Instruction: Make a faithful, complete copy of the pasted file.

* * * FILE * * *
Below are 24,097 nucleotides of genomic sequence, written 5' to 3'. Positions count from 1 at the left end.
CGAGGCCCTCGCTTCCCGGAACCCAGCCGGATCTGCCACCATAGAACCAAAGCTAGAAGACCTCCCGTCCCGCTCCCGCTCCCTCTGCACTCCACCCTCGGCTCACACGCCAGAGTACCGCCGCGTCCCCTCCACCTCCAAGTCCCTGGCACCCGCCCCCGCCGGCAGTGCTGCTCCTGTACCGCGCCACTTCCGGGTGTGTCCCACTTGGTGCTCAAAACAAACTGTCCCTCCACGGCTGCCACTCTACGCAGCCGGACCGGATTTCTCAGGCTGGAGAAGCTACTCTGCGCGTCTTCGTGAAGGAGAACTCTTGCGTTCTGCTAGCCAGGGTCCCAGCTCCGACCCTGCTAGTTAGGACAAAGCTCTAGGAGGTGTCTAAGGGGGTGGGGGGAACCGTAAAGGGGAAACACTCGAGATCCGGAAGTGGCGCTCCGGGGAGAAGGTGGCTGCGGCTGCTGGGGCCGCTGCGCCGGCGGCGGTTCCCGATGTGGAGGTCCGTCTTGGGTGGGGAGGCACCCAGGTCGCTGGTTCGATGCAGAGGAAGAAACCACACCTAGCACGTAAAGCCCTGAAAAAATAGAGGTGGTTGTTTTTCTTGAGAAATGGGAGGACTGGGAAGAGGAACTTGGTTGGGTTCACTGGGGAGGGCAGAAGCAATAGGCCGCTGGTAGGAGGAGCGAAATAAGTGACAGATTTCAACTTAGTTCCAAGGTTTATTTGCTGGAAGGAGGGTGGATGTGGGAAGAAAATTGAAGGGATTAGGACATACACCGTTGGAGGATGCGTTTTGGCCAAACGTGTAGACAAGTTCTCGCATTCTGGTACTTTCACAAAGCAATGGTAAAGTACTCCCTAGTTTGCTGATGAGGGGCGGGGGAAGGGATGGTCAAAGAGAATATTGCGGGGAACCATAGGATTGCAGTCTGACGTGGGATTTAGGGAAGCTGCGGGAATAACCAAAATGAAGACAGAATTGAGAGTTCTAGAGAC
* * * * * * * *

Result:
Below are 24,097 nucleotides of genomic sequence, written 5' to 3'. Positions count from 1 at the left end.
CGAGGCCCTCGCTTCCCGGAACCCAGCCGGATCTGCCACCATAGAACCAAAGCTAGAAGACCTCCCGTCCCGCTCCCGCTCCCTCTGCACTCCACCCTCGGCTCACACGCCAGAGTACCGCCGCGTCCCCTCCACCTCCAAGTCCCTGGCACCCGCCCCCGCCGGCAGTGCTGCTCCTGTACCGCGCCACTTCCGGGTGTGTCCCACTTGGTGCTCAAAACAAACTGTCCCTCCACGGCTGCCACTCTACGCAGCCGGACCGGATTTCTCAGGCTGGAGAAGCTACTCTGCGCGTCTTCGTGAAGGAGAACTCTTGCGTTCTGCTAGCCAGGGTCCCAGCTCCGACCCTGCTAGTTAGGACAAAGCTCTAGGAGGTGTCTAAGGGGGTGGGGGGAACCGTAAAGGGGAAACACTCGAGATCCGGAAGTGGCGCTCCGGGGAGAAGGTGGCTGCGGCTGCTGGGGCCGCTGCGCCGGCGGCGGTTCCCGATGTGGAGGTCCGTCTTGGGTGGGGAGGCACCCAGGTCGCTGGTTCGATGCAGAGGAAGAAACCACACCTAGCACGTAAAGCCCTGAAAAAATAGAGGTGGTTGTTTTTCTTGAGAAATGGGAGGACTGGGAAGAGGAACTTGGTTGGGTTCACTGGGGAGGGCAGAAGCAATAGGCCGCTGGTAGGAGGAGCGAAATAAGTGACAGATTTCAACTTAGTTCCAAGGTTTATTTGCTGGAAGGAGGGTGGATGTGGGAAGAAAATTGAAGGGATTAGGACATACACCGTTGGAGGATGCGTTTTGGCCAAACGTGTAGACAAGTTCTCGCATTCTGGTACTTTCACAAAGCAATGGTAAAGTACTCCCTAGTTTGCTGATGAGGGGCGGGGGAAGGGATGGTCAAAGAGAATATTGCGGGGAACCATAGGATTGCAGTCTGACGTGGGATTTAGGGAAGCTGCGGGAATAACCAAAATGAAGACAGAATTGAGAGTTCTAGAGAC